Wireless repeater choice

Posted:
in Genius Bar edited January 2014
Where I work, we use a wireless router and it is positioned between rooms. All these rooms have solid concrete walls and the signal strength is poor.



I wanted to go all wired because we do big file transfers and wireless doesn't really cut it so we always have to use USB pens or portable hard drives. This would cause too much clutter though and so wireless is the only route.



I was looking at using wireless repeaters but they tend to just bounce whatever signal is received and I'd have to put these inside the rooms. What I'd rather do is have one ethernet cable going into each room and then into a wireless access point. However, I can't see any devices that would suit, the wireless repeaters don't seem to have ethernet ports. Apple's airtunes plug thing seems to but I don't know if it boosts the incoming signal or if the ethernet port is for connecting some drive.



So a few questions:



- what is the best option to use

- do I need to use wireless repeaters that are compatible with my router (it's a Cable & Wireless model)

- could I get away without an ethernet cable? Would the repeater boost a weak signal from inside the room enough? Recommendations for what models people have used would be appreciated and what improvement it made.

Comments

  • Reply 1 of 4
    In general, a WDS signal can not be "strengthened". Here is why: If the signal from the primary wireless WDS router is one signal bar when it hits your repeater then that portion of the chain is the weak link. The repeater can present your wireless desktop with full signal strength, but it will be subjected to the weak link back to the primary.

    I don't know what sort of repeaters you are looking at, but if you use a standard wireless router that has the ability to join a WDS network as a secondary and if that device will reliably talk to your primary, you will have an ethernet port to play with. Then you could run an ethernet cable above the ceiling, park the repeaters in strategic places, and achieve your connection goal. The big caveat is making sure that your primary will talk to whatever device (and yes Apple's Express would be a candidate) you choose. Theoretically, they should all work under IEEE's 802 protocols, but reality is different!
  • Reply 2 of 4
    MarvinMarvin Posts: 14,232moderator
    Quote:
    Originally Posted by Sherman Homan View Post


    In general, a WDS signal can not be "strengthened". Here is why: If the signal from the primary wireless WDS router is one signal bar when it hits your repeater then that portion of the chain is the weak link. The repeater can present your wireless desktop with full signal strength, but it will be subjected to the weak link back to the primary.



    Yeah, I would have to position the repeater right next to the door probably. This is an option but as you said the big problem is making sure the router will talk to the repeater.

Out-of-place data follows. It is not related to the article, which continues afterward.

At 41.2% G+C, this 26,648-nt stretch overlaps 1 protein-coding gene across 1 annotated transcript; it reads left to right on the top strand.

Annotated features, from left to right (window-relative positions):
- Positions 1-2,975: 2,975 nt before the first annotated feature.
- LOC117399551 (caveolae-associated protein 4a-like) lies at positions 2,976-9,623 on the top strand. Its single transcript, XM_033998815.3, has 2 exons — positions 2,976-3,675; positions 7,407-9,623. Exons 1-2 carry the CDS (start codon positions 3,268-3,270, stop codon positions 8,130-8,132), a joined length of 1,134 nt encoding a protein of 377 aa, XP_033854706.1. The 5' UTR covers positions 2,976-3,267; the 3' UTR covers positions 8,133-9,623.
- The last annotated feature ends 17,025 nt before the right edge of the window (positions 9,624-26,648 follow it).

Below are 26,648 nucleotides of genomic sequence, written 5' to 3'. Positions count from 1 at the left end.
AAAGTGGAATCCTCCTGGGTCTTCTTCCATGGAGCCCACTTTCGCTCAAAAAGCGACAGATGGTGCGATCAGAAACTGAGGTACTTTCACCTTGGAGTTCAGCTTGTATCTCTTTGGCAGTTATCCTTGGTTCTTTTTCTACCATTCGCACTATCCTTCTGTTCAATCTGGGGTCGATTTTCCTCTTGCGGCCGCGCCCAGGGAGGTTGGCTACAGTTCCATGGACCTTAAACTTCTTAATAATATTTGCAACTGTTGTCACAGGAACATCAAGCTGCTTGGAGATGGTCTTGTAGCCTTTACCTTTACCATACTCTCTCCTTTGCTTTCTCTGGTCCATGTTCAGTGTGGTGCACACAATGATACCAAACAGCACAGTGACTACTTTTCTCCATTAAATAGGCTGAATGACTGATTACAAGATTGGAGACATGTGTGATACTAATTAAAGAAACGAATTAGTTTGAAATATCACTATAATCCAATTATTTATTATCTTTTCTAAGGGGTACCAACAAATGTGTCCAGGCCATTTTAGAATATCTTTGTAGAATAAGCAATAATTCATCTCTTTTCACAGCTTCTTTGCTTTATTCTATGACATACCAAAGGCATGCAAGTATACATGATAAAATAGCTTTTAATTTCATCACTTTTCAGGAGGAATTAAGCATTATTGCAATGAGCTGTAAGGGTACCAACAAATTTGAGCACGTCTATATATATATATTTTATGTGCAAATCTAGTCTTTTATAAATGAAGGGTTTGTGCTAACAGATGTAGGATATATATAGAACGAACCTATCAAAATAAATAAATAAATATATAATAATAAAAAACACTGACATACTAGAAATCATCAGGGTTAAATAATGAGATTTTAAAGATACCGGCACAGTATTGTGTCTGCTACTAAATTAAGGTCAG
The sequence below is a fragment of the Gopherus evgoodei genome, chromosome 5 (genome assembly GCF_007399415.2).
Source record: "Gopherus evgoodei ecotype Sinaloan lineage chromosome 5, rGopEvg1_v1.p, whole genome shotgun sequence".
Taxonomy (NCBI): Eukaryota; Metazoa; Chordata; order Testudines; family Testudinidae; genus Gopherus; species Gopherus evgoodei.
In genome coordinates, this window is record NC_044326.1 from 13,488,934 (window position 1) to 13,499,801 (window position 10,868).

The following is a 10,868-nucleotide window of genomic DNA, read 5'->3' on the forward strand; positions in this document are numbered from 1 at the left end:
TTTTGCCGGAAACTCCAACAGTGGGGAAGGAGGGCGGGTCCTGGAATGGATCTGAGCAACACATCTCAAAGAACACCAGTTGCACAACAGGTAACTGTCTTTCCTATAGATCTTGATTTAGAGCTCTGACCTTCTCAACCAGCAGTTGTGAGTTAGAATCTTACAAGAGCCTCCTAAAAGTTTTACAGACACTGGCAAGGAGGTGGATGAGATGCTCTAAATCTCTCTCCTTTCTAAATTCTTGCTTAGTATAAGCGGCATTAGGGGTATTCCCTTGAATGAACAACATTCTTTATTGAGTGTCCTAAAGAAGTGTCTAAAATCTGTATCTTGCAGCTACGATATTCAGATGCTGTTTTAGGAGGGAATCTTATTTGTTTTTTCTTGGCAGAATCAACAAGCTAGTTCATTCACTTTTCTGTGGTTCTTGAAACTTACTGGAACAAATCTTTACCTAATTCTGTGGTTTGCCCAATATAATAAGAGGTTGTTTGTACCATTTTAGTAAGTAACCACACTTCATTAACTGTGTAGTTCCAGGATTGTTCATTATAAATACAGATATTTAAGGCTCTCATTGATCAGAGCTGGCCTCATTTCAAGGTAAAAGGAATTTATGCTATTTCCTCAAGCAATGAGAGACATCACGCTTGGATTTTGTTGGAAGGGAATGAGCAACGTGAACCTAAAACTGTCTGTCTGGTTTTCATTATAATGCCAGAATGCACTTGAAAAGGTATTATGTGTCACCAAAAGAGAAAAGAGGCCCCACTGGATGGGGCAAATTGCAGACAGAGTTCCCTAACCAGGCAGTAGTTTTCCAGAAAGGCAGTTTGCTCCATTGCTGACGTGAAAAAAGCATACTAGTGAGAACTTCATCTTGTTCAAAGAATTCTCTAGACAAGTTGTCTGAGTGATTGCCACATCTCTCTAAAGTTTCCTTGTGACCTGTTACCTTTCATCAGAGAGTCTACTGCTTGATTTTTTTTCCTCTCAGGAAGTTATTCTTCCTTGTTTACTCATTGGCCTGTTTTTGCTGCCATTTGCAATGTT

Quote:
    Originally Posted by Sherman Homan View Post


    I don't know what sort of repeaters you are looking at, but if you use a standard wireless router that has the ability to join a WDS network as a secondary and if that device will reliably talk to your primary, you will have an ethernet port to play with. Then you could run an ethernet cable above the ceiling, park the repeaters in strategic places, and achieve your connection goal. The big caveat is making sure that your primary will talk to whatever device (and yes Apple's Express would be a candidate) you choose. Theoretically, they should all work under IEEE's 802 protocols, but reality is different!



    Yup, I think that's what I'll do. If I use a wired connection, there shouldn't be any compatibility issues though would there?



    For example, say I used one of these:



    http://www.dabs.com/productview.aspx?Quicklinx=48ST

    http://www.dabs.com/productview.aspx?Quicklinx=22ZR

    http://www.dabs.com/productview.aspx?Quicklinx=2CS8



    I should be able to take an ethernet cable out of one of the 4 ports on the modem/router I already use and plug it into one of those devices. Then I would turn off DHCP on it to allow the main router to handle the IPs.



    How do I ensure that the connections all go to the local router without turning off the wireless on the main one? Also, I read in one of those product reviews that the router doesn't support PPPoA connections, which is what I currently use. I wouldn't have thought it would matter if the data can go direct from the router I'm using into a computer.



    Another thing I was wondering is whether or not it's possible to use a computer as a wireless repeater. Some computers get better signal strength than others and it would have been easier if they could be used to pass that onto nearby machines, without resorting to using internet connection sharing.
  • Reply 3 of 4
    mrtotesmrtotes Posts: 759member
    Have you considered HomePlugs?



    Up to 200Mbps Ethernet using your building power cables to transfer the data to wherever your devices are.



    http://www.webuser.co.uk/products/De..._3604-213.html



    http://www.devolo.co.uk/uk_EN/index.html
  • Reply 4 of 4
    MarvinMarvin Posts: 14,232moderator
    Quote:
    Originally Posted by mrtotes View Post


    Have you considered HomePlugs?



    Up to 200Mbps Ethernet using your building power cables to transfer the data to wherever your devices are.



    http://www.webuser.co.uk/products/De..._3604-213.html



    http://www.devolo.co.uk/uk_EN/index.html



    Yes, it's funny you should mention that. I came across that a little while ago and I forgot about it. I think it was the cost that put me off there because you only get two in a box and I don't know if I'd be able to plug them into a wireless router. It seems like a really nice idea but I wouldn't want to risk it.
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